There are more beading tools on the market than you might realise. It’s very easy to put together a basic toolkit which will see you through the majority of projects, but once you discover the techniques that you love, you may find you need more specialist tools. On top of that, there are more tools coming onto the market all the time.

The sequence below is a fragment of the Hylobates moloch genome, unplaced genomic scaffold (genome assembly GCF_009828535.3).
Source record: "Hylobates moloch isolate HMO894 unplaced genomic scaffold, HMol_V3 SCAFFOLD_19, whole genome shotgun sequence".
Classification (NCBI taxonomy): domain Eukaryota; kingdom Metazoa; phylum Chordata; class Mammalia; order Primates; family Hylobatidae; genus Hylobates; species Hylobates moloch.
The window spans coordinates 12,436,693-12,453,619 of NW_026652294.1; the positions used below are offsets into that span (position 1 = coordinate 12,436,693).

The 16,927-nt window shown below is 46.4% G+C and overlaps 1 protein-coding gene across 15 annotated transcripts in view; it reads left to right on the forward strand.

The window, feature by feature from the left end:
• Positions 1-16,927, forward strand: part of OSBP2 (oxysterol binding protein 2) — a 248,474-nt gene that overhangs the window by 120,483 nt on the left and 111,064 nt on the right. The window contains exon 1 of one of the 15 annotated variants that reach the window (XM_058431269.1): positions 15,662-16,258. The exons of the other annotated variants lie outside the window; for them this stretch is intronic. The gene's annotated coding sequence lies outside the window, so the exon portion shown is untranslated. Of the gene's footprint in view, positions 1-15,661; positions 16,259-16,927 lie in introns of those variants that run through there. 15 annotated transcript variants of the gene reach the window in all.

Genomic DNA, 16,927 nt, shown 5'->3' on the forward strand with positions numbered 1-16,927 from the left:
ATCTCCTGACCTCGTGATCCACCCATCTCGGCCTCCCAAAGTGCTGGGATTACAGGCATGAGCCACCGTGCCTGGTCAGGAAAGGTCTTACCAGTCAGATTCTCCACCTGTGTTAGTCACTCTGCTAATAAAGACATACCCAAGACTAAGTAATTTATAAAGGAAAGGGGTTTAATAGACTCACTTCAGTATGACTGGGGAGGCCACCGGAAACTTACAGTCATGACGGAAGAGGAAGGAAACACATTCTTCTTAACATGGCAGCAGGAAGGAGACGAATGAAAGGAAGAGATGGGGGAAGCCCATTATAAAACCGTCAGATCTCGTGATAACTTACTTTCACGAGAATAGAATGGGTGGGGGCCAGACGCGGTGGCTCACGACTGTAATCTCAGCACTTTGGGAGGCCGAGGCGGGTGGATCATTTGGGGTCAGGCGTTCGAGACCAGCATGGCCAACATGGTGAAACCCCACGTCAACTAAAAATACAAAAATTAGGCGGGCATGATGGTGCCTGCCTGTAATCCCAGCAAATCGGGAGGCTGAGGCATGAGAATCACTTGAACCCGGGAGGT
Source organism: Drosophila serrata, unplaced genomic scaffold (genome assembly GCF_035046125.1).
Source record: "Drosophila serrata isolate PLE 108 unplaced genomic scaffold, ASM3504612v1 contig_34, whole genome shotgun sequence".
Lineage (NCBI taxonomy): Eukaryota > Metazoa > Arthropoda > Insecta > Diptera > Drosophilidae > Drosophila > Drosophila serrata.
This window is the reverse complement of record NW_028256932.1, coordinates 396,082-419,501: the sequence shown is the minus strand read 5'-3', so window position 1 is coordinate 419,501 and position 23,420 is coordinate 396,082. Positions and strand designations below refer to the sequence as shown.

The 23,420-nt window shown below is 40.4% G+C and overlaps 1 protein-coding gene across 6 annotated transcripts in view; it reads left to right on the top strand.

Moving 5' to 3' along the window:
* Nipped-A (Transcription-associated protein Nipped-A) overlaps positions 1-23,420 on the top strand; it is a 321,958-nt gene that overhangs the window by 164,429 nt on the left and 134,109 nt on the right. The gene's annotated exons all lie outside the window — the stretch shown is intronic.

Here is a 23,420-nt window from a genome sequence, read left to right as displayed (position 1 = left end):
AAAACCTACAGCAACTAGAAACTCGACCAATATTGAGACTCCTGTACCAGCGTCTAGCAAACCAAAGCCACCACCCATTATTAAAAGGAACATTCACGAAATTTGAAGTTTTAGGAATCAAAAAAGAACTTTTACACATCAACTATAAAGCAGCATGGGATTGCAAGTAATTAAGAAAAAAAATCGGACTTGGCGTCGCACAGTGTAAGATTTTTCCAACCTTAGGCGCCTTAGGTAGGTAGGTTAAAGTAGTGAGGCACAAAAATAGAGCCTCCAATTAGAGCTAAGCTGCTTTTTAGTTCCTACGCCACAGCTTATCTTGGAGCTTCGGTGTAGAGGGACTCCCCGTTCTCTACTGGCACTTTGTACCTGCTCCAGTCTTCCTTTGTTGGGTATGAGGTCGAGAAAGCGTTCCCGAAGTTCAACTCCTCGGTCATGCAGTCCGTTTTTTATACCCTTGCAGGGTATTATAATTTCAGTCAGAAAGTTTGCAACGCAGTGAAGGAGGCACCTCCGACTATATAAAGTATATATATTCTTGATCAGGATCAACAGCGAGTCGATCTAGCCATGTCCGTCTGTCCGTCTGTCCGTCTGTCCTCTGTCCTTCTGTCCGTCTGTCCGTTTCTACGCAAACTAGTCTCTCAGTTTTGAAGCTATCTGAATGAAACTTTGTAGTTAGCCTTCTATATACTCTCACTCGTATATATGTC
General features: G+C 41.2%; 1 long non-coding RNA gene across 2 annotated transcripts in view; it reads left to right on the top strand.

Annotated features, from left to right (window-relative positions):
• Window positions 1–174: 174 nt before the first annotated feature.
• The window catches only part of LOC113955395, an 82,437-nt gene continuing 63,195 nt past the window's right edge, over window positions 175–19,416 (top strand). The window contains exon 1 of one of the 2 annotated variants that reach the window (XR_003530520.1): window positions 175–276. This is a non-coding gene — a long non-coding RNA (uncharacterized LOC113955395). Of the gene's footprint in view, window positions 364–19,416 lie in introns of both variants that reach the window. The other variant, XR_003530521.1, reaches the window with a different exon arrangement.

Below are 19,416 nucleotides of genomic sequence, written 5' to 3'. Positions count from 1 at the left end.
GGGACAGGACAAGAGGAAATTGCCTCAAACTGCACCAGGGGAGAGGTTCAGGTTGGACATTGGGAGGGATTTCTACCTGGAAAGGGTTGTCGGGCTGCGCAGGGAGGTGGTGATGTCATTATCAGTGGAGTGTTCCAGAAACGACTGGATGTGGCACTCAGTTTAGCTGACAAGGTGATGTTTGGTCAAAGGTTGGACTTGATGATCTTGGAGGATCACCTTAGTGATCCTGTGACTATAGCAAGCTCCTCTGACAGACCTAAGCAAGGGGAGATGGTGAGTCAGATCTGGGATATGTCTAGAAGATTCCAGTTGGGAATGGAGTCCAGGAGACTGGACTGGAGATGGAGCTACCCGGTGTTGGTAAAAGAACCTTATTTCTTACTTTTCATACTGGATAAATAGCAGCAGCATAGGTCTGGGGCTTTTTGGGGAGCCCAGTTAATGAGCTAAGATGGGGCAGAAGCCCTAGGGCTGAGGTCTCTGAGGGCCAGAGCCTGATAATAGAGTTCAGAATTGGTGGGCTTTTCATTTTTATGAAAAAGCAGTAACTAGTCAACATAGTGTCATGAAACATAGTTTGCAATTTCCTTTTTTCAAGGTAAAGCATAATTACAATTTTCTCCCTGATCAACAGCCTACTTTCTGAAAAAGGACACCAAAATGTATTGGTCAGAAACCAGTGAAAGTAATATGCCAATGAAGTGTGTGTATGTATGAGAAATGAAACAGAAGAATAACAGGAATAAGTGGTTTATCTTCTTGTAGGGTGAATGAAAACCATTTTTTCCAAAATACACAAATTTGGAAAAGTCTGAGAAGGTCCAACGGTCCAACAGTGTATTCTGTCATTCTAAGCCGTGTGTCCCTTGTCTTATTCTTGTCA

There is one general rule that I would recommend keeping when dealing with beading tools…buy the best you can afford. For every type of tool (even needles or scissors) you will find there is a greater range of choice than you might imagine. It is tempting to just buy the cheapest, but in almost every instance, this is a false economy. A cheap pair of scissors will soon blunt and become frustrating to use, or start splitting thread which leads to even greater frustration. A cheap needle will bend and break more quickly than more expensive brands. However, these items are relatively inexpensive, so perhaps worth the risk of continual replacement, especially if you are starting beading as a new hobby and you’re not sure whether it’s something you will pursue for long. I would recommend taking a little more care over pliers and wire cutters – even the ‘cheap’ offerings aren’t that cheap and when they break after a couple of uses (yes, I have had a pair of wire cutters literally fall into two pieces as I tried to persuade it to cut a slightly thicker than normal piece of wire), it becomes incredibly frustrating. I’m not suggesting that you necessarily buy the top of the range, all-singing, all dancing beading tools when you are still not sure what you’re doing or whether you’re going to do it more than once. However, you are going to make it more difficult for yourself if you try learning new techniques using poor quality beading tools. If you are just experimenting and don’t want to buy everything at once, you will usually find that classes and workshops allow you to borrow beading tools to use on the day, or perhaps you are learning from a friend who can lend you some tools to try before you invest your hard-earned cash. It’s also a really good idea to haunt beading forums to find out which brands people recommend if you’re not sure what you’re doing.